The online presence, RareTrackz, named after the legendary series of Beatles leaks “Ultra Rare Trax,” is a fascinating by-product of leak culture. It is a completely illegal, yet inexplicably public account which collects, curates, and organizes snippets of unreleased music for general consumption. They never leak anything themselves, opting to serve instead as a library filled with forbidden knowledge acquired elsewhere.

RareTrackz is not for musical appreciation. The songs are curated, necessarily, by rarity, not by quality. The music that artists actually take the time to mix properly, rework, scrap, revisit and eventually finish is obviously going to be far superior to amateur leaks often engineered by fans using primitive DAWs.

However, for many fans, leaks are currently the best thing about rap music. It is a wonderful invasiveness to see the unpolished mechanisms of their favorite artists. Further, a decent amount of leaks are post-mortem, and listening to the final chapters of Mac Miller and XXXTENTACION can be as nostalgic as it is heartbreaking.

In an immortal RareTrackz spreadsheet, leaks taking the form of 30-second beat loops married to dirty acapellas, full-length unreleased songs, flippantly intoxicated freestyles, and an original version of Lil Wayne’s Tha Carter V stand boldly, daring the State Department and its high school dropout son, the Office of Intellectual Property Enforcement (IPE), to do something, anything, to stop their distribution.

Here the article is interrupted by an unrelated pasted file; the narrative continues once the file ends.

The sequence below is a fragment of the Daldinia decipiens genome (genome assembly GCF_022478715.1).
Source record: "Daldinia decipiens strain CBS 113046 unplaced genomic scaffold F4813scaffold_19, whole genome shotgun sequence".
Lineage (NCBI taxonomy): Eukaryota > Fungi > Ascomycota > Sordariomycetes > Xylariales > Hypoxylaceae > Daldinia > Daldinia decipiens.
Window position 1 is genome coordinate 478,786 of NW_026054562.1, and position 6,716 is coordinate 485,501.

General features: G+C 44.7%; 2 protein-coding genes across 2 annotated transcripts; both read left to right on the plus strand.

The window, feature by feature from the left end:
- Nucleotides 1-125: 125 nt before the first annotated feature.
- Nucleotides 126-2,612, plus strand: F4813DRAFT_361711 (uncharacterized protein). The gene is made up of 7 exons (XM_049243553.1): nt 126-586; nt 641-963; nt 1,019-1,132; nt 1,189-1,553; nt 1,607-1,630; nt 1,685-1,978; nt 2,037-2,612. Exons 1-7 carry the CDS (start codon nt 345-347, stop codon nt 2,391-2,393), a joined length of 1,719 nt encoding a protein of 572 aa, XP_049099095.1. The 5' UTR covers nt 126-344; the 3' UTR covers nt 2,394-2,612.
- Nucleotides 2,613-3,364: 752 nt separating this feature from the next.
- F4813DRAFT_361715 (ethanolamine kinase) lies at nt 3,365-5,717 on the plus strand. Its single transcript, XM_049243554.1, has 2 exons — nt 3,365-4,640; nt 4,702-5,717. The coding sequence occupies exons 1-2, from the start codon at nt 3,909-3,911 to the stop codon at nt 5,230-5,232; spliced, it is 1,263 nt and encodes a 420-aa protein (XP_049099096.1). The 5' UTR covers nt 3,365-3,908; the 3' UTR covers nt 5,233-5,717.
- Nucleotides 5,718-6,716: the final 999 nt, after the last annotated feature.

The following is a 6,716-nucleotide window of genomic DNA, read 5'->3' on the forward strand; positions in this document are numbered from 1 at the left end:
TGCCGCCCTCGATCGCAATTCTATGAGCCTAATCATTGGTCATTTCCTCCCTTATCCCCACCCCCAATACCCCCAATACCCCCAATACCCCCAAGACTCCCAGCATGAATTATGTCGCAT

To take any action, involved artists would first have to notice. If sufficiently irked, they could report their Instagram account, sic their legal team on the admin, or even file an IP lawsuit. But, long before things were blown that hilariously out of proportion, Instagram’s banhammer would come down upon the account with the force of Jupiter’s bolts.

Then the mantle would be taken up by a new account, with a smaller following, and the process would begin anew. It is comically futile to fight IP infringement in the information age. Once released, data can never be recovered. To try would be to try to re-bottle cognac poured into the Pacific Ocean, particle by particle, and hunting down the opportunist fish who gulped some down.

Though artists feign fury at this exploitation, they directly benefit from leaks, and they know it. Like Playboi Carti, all rappers with thriving leak profiles enjoy free mystification and community involvement. It proves that people care enough about their music to put themselves at legal risk to distribute it. Other than posting idle threats mainly to protect their pride, artists do nothing to protect themselves from leaks for this very reason.

The SoundCloud era peaked around 2016 and since has been slowly losing its momentum. Leaks, however, are on the rise. New people are constantly becoming aware and falling in love with the sense of power they afford. The tunnels are growing, new channels are popping up all over the place, and people are falling faster than ever before.